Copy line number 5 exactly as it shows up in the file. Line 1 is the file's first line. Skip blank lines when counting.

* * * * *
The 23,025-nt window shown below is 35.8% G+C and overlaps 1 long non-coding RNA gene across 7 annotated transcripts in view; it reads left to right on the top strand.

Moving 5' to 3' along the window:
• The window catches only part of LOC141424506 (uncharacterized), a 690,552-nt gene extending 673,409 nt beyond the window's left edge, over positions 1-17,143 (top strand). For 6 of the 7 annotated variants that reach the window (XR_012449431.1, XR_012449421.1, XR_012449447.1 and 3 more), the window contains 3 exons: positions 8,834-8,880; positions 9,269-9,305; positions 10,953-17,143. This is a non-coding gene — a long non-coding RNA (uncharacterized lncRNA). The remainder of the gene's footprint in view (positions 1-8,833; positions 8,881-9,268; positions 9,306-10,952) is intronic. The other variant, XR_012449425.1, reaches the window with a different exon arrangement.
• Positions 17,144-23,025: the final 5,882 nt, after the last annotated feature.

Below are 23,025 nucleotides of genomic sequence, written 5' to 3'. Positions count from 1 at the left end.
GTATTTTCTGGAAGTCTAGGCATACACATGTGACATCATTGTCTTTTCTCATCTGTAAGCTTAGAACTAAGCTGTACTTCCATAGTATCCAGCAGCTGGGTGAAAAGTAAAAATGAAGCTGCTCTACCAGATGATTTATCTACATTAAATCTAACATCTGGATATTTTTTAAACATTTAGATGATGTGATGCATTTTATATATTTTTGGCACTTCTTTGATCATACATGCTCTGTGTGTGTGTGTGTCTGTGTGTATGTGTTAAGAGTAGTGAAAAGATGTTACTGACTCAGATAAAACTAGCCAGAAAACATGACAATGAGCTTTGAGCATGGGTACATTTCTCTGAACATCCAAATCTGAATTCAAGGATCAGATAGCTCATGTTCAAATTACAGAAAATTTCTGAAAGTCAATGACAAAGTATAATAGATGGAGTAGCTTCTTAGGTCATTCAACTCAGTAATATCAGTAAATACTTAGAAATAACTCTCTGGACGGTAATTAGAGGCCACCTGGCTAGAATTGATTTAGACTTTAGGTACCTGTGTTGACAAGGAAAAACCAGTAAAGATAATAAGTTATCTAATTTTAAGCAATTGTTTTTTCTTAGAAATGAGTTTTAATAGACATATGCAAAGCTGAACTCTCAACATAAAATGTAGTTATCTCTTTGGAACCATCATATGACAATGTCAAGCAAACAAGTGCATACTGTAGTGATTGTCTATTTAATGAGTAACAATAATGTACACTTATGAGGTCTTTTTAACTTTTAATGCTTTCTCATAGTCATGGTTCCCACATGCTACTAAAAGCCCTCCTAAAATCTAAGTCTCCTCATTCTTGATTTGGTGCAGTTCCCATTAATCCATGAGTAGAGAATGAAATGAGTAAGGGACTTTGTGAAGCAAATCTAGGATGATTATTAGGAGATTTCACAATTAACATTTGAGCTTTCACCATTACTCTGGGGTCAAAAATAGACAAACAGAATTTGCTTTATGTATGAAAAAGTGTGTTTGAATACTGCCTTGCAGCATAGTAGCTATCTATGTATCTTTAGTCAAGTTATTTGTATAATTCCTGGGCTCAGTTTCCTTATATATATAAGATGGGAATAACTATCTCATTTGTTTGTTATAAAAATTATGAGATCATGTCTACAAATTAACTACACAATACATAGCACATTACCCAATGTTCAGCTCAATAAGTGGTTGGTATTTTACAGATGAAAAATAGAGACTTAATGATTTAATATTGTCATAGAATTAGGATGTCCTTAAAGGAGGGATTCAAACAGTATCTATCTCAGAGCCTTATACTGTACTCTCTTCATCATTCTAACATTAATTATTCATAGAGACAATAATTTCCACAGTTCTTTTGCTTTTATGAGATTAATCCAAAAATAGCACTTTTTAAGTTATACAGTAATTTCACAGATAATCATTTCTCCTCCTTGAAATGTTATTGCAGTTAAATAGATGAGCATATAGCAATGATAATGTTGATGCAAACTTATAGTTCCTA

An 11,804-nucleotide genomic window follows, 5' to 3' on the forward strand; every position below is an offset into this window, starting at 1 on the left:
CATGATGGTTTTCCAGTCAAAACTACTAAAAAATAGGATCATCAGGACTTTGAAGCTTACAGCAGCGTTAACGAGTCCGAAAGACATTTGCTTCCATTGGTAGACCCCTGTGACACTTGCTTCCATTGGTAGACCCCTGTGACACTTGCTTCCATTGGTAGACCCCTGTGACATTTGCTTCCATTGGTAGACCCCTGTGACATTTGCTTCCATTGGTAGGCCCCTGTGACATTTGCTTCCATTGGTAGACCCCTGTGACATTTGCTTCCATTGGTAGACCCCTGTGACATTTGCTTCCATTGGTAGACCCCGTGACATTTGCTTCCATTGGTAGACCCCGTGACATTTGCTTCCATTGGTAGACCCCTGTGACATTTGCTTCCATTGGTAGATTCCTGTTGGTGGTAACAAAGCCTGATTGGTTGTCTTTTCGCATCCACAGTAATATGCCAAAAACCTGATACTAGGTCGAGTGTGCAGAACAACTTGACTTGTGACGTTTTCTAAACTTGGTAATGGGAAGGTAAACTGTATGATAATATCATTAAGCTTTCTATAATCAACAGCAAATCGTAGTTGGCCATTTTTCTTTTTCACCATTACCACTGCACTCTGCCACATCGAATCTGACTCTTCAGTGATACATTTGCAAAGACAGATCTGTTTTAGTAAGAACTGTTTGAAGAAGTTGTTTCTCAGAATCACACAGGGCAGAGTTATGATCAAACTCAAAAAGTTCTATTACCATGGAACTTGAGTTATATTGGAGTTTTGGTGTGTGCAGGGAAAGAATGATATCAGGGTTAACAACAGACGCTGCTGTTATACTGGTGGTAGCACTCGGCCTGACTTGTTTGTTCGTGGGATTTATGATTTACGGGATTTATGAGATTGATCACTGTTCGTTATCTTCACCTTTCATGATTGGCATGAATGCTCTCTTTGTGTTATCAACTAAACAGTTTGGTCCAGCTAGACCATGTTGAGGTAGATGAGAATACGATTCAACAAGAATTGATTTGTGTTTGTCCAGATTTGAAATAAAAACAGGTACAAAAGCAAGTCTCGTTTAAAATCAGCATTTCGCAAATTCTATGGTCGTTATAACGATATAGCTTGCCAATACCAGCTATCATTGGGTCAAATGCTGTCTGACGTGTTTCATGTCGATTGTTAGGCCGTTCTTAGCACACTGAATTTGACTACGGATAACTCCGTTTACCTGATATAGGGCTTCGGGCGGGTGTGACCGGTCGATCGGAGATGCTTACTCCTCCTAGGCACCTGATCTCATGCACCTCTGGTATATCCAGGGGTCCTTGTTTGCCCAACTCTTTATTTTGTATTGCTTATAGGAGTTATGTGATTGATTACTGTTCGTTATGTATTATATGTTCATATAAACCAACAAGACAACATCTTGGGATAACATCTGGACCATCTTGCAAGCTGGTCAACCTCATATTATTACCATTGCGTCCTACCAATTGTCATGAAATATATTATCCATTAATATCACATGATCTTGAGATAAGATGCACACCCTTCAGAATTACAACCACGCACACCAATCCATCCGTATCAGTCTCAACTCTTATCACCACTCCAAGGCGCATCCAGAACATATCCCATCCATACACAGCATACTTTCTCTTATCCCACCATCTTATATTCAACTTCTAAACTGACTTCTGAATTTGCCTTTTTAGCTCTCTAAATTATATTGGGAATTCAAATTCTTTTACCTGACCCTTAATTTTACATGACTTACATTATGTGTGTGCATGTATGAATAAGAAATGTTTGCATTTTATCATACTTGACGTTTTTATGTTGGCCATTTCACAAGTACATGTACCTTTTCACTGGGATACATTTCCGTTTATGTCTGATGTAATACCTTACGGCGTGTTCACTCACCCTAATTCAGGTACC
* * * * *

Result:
Below are 23,025 nucleotides of genomic sequence, written 5' to 3'. Positions count from 1 at the left end.